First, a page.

Self publishing book promotion acronyms


As we get closer and closer to the release of THE 7 TACTICS OF SUCCESSFULLY PUBLISHED AUTHORS in April, exclusively provided to Outskirts Press authors, we realize that throughout the plotting, publishing, production, and promotion process, you may run across a few acronyms (not to mention some alliteration).

Here are some common ones, along with their meaning, and how they can help you become a successfully self-published author.

AIDA – Attention, Interest, Desire, Action

Every promotional step you take should be rooted in AIDA. That includes writing a press release, pitching yourself to a radio station, or trying to get a spot on a television show. First, you have to grab their attention. This usually involves a “hook” or USP (see below). Then, once you have their attention, you have to maintain their interest. Next, you have to build their desire. Make them see what’s in it for them. Lastly, give them an action step. That’s your close, and it leaves them wanting more so they call you, buy your book, or go to your website.

PIE – Plan, Implement, and Evaluate

Promotion is as easy as pie when you following these three simple rules. Plan your marketing, implement the steps, and then evaluate the results. The last step is to Adjust accordingly, but PIEA doesn’t sound as appetizing.

POD – Point of Difference

Very similar to the USP, a point of difference is the special “something” that separates you or your book in the marketplace. Make sure either you or your book ( preferably both) have a strong POD on which to hook readers, or buyers (which includes retail store clerks).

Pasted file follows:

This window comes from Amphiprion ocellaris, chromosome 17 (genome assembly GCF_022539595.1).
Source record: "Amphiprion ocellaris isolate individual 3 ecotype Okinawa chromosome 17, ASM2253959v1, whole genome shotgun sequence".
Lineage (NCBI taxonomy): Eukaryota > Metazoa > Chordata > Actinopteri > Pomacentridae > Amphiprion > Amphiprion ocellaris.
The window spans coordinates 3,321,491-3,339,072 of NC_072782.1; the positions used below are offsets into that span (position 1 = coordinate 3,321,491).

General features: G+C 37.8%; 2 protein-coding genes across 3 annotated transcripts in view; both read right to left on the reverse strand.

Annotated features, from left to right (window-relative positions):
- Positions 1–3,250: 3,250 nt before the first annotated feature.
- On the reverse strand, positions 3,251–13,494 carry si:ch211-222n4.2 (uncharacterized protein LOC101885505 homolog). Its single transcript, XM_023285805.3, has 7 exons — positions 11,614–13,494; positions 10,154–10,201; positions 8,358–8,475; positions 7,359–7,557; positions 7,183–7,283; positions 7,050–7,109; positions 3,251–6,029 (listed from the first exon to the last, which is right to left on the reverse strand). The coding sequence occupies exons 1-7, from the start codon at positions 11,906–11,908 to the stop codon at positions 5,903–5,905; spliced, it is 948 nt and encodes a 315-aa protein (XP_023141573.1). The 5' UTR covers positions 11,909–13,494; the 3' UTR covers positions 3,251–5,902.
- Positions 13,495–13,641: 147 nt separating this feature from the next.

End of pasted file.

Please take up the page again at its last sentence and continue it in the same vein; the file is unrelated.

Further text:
UBP – Unique Buying Proposition

Put yourself in your buyer’s shoes. What is going to appeal to him or her? Something unique, most likely. If you emphasize the
UBP for your buyers in advance, they won’t have to occupy their mind looking for it, and instead can concentrate on what you’re pitching.

USP – Unique Selling Proposition

A close cousin to UBP but from the seller’s perspective. What makes your book different from every other book out there? Always be sure that your press release, pitch, or promotional material emphasize the USP. Otherwise, you’re just another book in a very full library.

WIIFM – What’s in it for me?

This is the perspective from which every listener hears, regardless of what you are saying. If you address your proposal, topic, event, or interview with this understanding, you will be able to answer that question and keep your audience riveted (not to mention interested). The next time you write a press release or call a producer to get an interview, remember WIIFM, and if you tell them exactly what IS it in for them, you’ll be amazed at the results.

WYSIWYG – What you see is what you get

This can refer to everything from the layout of your book or cover to the design of your webpage. In the land of digital media, it’s easier than ever to provide WYSIWYG proofs. Just because it was fast doesn’t mean it’s not accurate. What you see is what you get — so review carefully.

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